iPhone X & Photography | A Look Into The Future, But Do You Like What You See?
This is, probably, the biggest camera release of the year.
It is, don’t argue, and before you scoff at that and read no further do understand that while neither you nor I will be flogging our ILCs, the iPhone and its camera speaks to a crowd as vast as the planet. There’s not really a niche for mobile phone cameras now as much as it is the standard, and one benchmarked by Apple each year. It’s also Apple’s tenth Anniversary of the iPhone, the phone that democratized photography in many ways, so Apple was bound to release something revelatory, right? Sort of.
We’ll gloss over the iPhone 8 for now, which in many ways is an energized 7+, for the most part and focus on the wallet-shriveling iPhone X, which in many ways is a reflection of our society and where photography may be going. I mean, keep in mind we likely have phone cameras to thank for BSI sensor development…
In case you missed the live stream, have a look at the new iPhone X’s highlight reel at the foot of this piece and then scroll back. What you’ll notice if you’ve been keeping up-to-date with the arena of point-&-shoots over the last 4 years is that list of features pretty much encompasses every feature you’d expect from a dedicated, albeit average, point and shoot. It’s only amongst the more expensive range of around $400 and up can you expect any feature set to best this, maybe. But many won’t best it by much, and for any image capturing of frivolity, this phone will likely do. Really, you’d have to go the range of the Sony RX100 to truly outclass this as an everyday, and that costs near-as-makes-no-difference the same as this phone.
But the iPhone has the ability to interface with your images in a way you just can’t with a dedicated camera, and the computational photographic ability is where the iPhone X starts to pull away from the P&S crowd, and that’s also where we may find what’s coming in photography at large, even on the professional end. They did it first with Portrait Mode, and having felt comfortable in its success, have turned to something a bit more dear to the photographer’s heart: lighting.
Whether you liked it or not, Portrait Mode was a resounding success. Flawed? Sure, but that it’s algorithmically based means it’ll likely just get better over time, and with the higher resolution cameras on the new iPhones we can expect a boost in performance there too to keep up. The new sensor is also going to allow for a whopping 80% more light, and it’s faster as is the GPU (30%), and what that translates to is better imagery all round, and faster. That also lends itself to the improved video which is now able to do 4K at 60p, or 1080 at 240.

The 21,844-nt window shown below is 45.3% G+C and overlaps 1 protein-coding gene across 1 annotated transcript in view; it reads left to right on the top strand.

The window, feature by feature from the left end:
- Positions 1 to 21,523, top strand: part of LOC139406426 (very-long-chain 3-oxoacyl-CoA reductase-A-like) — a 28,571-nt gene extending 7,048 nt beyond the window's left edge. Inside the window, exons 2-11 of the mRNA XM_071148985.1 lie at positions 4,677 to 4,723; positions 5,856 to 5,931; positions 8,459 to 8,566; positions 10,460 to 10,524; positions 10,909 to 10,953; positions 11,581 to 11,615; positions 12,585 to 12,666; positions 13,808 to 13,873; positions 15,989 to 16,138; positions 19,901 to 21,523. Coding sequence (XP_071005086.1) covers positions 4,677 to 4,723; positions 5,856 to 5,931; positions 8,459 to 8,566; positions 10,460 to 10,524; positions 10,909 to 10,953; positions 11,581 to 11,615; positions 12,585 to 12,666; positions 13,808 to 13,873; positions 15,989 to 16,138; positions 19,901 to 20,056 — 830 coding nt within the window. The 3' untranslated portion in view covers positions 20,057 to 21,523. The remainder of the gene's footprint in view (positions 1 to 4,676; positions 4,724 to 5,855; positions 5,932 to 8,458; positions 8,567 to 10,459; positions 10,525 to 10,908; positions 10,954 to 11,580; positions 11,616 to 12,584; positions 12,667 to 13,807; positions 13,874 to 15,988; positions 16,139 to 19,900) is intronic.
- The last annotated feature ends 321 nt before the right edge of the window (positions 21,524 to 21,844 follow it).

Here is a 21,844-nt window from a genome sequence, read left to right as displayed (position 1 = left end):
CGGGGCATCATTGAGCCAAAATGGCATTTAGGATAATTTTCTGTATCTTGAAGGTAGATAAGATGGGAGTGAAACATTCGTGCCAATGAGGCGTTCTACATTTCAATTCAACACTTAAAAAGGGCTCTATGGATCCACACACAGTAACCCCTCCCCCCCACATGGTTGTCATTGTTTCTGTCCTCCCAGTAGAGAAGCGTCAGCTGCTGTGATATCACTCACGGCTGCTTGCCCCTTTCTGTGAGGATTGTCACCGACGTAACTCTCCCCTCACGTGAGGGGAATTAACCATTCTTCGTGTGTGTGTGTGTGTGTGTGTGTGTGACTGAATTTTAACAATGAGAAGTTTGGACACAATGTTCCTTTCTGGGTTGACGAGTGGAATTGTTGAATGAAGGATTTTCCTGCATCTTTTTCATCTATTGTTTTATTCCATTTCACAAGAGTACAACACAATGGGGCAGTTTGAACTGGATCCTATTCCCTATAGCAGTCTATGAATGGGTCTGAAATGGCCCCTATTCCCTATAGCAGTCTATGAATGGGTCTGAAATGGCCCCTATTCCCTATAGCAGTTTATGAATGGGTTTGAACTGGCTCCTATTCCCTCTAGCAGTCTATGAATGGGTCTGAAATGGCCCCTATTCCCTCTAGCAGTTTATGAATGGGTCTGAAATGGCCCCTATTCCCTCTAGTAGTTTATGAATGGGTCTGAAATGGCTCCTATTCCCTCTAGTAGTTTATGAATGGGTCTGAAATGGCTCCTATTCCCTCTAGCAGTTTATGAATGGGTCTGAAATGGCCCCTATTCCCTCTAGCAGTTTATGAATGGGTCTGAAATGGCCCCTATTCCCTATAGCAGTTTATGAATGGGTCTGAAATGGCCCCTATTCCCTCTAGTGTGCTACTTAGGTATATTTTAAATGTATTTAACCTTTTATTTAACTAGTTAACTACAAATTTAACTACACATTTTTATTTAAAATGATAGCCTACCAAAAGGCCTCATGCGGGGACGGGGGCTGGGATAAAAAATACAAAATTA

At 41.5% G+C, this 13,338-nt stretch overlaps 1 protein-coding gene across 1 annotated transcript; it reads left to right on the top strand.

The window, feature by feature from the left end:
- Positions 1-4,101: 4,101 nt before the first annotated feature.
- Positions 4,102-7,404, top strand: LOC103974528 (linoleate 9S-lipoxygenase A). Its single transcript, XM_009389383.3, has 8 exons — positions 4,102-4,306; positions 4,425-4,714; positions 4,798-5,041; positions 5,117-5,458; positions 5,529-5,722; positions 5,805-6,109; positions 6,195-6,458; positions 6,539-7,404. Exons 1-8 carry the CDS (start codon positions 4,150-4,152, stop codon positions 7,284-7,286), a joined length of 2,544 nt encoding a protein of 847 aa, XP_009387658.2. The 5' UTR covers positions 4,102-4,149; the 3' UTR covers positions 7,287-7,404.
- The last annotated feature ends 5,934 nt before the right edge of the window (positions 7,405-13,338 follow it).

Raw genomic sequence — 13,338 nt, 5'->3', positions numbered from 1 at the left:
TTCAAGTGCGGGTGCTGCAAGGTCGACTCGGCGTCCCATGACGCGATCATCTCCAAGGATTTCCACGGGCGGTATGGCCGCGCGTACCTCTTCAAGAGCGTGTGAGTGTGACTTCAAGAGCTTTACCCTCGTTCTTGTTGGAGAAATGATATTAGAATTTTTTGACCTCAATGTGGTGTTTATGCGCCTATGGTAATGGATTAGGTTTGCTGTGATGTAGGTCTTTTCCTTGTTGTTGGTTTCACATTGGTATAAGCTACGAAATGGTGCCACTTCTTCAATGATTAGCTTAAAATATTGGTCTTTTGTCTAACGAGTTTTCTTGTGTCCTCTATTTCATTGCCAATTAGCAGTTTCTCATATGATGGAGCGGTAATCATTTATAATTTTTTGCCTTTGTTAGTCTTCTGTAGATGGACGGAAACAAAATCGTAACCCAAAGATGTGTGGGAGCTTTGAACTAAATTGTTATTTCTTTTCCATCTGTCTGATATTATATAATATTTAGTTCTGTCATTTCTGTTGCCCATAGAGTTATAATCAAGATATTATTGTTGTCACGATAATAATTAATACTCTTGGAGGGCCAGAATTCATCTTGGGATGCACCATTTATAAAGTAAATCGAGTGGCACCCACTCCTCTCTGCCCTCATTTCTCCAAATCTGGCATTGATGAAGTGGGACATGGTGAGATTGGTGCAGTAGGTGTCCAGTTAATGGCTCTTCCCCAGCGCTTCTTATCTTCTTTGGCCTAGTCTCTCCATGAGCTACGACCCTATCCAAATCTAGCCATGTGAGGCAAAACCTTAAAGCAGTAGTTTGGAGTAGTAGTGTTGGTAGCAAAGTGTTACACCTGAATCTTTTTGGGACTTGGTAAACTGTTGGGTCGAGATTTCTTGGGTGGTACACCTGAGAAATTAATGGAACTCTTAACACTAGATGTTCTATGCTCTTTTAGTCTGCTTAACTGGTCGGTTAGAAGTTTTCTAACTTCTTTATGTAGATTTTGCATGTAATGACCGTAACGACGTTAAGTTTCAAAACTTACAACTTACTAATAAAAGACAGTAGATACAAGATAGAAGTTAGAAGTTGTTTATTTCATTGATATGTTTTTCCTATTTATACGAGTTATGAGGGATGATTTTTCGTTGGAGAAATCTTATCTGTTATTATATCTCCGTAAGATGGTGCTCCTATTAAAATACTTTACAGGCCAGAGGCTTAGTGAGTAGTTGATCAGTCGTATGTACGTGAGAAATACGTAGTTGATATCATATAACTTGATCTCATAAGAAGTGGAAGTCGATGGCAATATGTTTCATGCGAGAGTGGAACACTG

It seems natural, then, to take that power and turn it toward lighting effects with the new Portrait Lighting.
[REWIND: An iPhone Shot This Cover | Save Your Tears Because Those Who Matter Don’t Care]
What is Portrait Lighting? It appears to be a dynamic system that analyzes the light in a scene and then adjusts it (live) to simulate certain lighting effects: Studio, Contour, Stage, Stage Monochrome.’Studio’ appears to give the effect of fill light in an image, as if there was a soft white bounce in front; ‘Contour’ appears to carve features as if shot with hard directional light with negative fill on one side (or highlight metering), and ‘Stage’ and ‘Stage Mono’ appear to look like rubbish.
Each is a simulation of sorts which uses proper analyzing of the image, and the effects are editable post shot. They are not to be confused with filters, though control of them seem to be somewhat approached the same way. Are these the end of the lighting effects? Probably not, even though it is beta.
And that’s the thing with this iPhone X and iPhone camera releases in general, that they are a starting point, and sort of prove that image making as we know it will shift as we involve more computational elements into the process.
This, essentially, is the advantage of the iPhone as a platform and proven with each new update; that it doesn’t approach photography with the limitations of mechanical optics, but of software, and software plays on a field as wide as the heavens. It’s adaptable, and it can emulate. Is it true? No, but do most care? No.
iPhone X Highlight Reel
Super Retina Screen – 1125×2436 OLED at 458ppi
A11 Bionic Processor w / 64-bit Architecture
Embedded M11 motion coprocessor
1,000,000:1 contrast ratio (typical)
True Tone display
Wide color display (P3)
625 cd/m2 max brightness (typical)
12MP wide-angle and telephoto cameras
Wide-angle: ƒ/1.8 aperture
Telephoto: ƒ/2.4 aperture
Backside illumination sensor
Hybrid IR filter
Portrait Lighting (beta)
Dual optical image stabilization
Autofocus with Focus Pixels
Tap to focus with Focus Pixels
Auto HDR for photos
Auto image stabilization
Image formats captured: HEIF and JPEG
4K video recording at 24 fps, 30 fps, or 60 fps
1080p HD video recording at 30 fps or 60 fps
720p HD video recording at 30 fps
Optical image stabilization for video
Slo‑mo video support for 1080p at 120 fps or 240 fps
Time‑lapse video with stabilization
Continuous autofocus video
Apple contracted photographers to shoot these sample photos for the new product unveil, take a look at the quality and color: